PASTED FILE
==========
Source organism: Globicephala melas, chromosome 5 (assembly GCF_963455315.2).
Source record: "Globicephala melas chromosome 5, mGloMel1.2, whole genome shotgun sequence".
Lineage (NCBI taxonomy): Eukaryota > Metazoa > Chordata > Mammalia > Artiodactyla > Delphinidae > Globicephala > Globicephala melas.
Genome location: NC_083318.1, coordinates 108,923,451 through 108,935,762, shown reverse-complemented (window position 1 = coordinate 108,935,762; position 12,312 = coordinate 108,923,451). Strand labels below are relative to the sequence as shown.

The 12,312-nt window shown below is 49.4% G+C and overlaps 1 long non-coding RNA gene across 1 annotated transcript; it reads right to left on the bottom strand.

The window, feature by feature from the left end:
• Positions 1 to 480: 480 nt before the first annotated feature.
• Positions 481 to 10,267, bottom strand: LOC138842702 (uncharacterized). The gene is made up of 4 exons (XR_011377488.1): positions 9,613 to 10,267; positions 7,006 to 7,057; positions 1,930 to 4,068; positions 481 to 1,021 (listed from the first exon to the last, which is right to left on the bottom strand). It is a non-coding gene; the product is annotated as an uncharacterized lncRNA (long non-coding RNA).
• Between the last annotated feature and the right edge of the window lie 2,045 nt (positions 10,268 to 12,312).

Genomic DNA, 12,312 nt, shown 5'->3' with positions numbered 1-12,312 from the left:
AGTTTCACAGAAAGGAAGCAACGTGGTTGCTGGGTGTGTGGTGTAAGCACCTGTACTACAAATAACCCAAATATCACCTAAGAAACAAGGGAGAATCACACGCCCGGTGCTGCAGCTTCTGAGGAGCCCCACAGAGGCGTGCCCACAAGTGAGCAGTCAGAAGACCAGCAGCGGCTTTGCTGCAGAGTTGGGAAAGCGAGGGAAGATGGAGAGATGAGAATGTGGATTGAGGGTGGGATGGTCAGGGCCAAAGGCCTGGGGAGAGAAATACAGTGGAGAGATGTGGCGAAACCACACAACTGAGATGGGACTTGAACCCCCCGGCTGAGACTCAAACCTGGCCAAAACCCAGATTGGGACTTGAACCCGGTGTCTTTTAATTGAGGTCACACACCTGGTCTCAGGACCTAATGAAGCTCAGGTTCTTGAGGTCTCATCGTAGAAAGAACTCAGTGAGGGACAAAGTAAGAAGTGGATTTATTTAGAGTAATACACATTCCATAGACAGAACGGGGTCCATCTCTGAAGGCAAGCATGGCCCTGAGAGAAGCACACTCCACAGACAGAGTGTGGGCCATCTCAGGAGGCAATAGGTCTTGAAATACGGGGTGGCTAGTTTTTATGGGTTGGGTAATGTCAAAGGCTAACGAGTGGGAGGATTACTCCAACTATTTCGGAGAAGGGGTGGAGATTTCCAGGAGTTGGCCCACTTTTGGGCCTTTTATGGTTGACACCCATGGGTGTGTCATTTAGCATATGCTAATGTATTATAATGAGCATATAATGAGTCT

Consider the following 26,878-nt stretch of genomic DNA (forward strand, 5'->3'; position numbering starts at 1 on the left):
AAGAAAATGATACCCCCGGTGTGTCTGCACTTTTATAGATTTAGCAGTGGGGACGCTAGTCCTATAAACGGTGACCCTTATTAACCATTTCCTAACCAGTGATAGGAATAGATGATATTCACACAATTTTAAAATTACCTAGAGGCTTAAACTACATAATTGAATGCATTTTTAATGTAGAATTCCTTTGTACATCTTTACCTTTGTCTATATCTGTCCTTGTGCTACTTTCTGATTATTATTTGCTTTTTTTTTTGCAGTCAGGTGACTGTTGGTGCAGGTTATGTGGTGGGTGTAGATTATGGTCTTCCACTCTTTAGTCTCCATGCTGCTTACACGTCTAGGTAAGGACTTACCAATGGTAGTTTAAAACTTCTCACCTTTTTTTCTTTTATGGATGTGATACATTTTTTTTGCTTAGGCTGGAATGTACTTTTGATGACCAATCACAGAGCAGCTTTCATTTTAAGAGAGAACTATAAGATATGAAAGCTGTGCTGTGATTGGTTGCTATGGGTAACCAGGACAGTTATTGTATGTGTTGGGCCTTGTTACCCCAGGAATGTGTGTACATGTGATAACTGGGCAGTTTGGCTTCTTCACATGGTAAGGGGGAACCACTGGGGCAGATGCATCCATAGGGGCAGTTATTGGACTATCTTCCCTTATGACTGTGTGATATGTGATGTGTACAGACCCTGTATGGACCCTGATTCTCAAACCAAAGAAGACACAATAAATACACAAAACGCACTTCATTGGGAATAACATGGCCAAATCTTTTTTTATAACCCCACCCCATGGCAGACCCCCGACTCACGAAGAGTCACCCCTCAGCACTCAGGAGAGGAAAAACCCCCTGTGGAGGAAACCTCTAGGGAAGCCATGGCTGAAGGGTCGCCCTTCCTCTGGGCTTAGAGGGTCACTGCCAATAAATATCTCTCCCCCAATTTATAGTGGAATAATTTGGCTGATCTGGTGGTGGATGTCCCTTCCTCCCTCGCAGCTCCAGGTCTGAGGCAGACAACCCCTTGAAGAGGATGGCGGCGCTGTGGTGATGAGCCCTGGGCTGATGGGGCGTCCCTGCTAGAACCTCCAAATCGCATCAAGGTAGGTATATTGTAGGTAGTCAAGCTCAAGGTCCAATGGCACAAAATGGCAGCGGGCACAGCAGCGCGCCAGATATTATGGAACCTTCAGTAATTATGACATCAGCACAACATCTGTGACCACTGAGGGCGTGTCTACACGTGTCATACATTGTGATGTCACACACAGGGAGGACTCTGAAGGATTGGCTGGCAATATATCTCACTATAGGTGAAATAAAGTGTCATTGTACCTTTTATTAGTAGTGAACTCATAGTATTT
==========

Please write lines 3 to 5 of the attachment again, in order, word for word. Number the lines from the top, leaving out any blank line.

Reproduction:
Lineage (NCBI taxonomy): Eukaryota > Metazoa > Chordata > Mammalia > Artiodactyla > Delphinidae > Globicephala > Globicephala melas.
Genome location: NC_083318.1, coordinates 108,923,451 through 108,935,762, shown reverse-complemented (window position 1 = coordinate 108,935,762; position 12,312 = coordinate 108,923,451). Strand labels below are relative to the sequence as shown.

The 12,312-nt window shown below is 49.4% G+C and overlaps 1 long non-coding RNA gene across 1 annotated transcript; it reads right to left on the bottom strand.